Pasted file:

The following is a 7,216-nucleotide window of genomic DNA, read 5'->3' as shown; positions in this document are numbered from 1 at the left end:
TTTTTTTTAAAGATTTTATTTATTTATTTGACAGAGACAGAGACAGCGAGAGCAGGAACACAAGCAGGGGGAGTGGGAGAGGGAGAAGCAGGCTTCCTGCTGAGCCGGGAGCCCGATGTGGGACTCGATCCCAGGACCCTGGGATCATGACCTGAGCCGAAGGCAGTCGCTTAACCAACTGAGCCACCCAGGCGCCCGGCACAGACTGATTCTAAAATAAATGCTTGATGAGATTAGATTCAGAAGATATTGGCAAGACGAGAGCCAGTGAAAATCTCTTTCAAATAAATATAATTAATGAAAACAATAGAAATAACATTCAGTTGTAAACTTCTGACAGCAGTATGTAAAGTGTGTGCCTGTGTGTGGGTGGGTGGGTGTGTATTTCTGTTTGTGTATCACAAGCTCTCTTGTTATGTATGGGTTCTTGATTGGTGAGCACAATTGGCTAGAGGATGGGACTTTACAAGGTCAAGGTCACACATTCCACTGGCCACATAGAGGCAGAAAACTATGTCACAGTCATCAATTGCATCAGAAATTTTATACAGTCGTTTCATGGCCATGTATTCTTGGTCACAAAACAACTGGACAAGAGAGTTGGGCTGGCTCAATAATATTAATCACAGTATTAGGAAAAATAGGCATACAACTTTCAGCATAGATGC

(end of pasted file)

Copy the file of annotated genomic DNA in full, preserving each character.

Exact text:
The following is a 7,216-nucleotide window of genomic DNA, read 5'->3' as shown; positions in this document are numbered from 1 at the left end:
TTTTTTTTAAAGATTTTATTTATTTATTTGACAGAGACAGAGACAGCGAGAGCAGGAACACAAGCAGGGGGAGTGGGAGAGGGAGAAGCAGGCTTCCTGCTGAGCCGGGAGCCCGATGTGGGACTCGATCCCAGGACCCTGGGATCATGACCTGAGCCGAAGGCAGTCGCTTAACCAACTGAGCCACCCAGGCGCCCGGCACAGACTGATTCTAAAATAAATGCTTGATGAGATTAGATTCAGAAGATATTGGCAAGACGAGAGCCAGTGAAAATCTCTTTCAAATAAATATAATTAATGAAAACAATAGAAATAACATTCAGTTGTAAACTTCTGACAGCAGTATGTAAAGTGTGTGCCTGTGTGTGGGTGGGTGGGTGTGTATTTCTGTTTGTGTATCACAAGCTCTCTTGTTATGTATGGGTTCTTGATTGGTGAGCACAATTGGCTAGAGGATGGGACTTTACAAGGTCAAGGTCACACATTCCACTGGCCACATAGAGGCAGAAAACTATGTCACAGTCATCAATTGCATCAGAAATTTTATACAGTCGTTTCATGGCCATGTATTCTTGGTCACAAAACAACTGGACAAGAGAGTTGGGCTGGCTCAATAATATTAATCACAGTATTAGGAAAAATAGGCATACAACTTTCAGCATAGATGC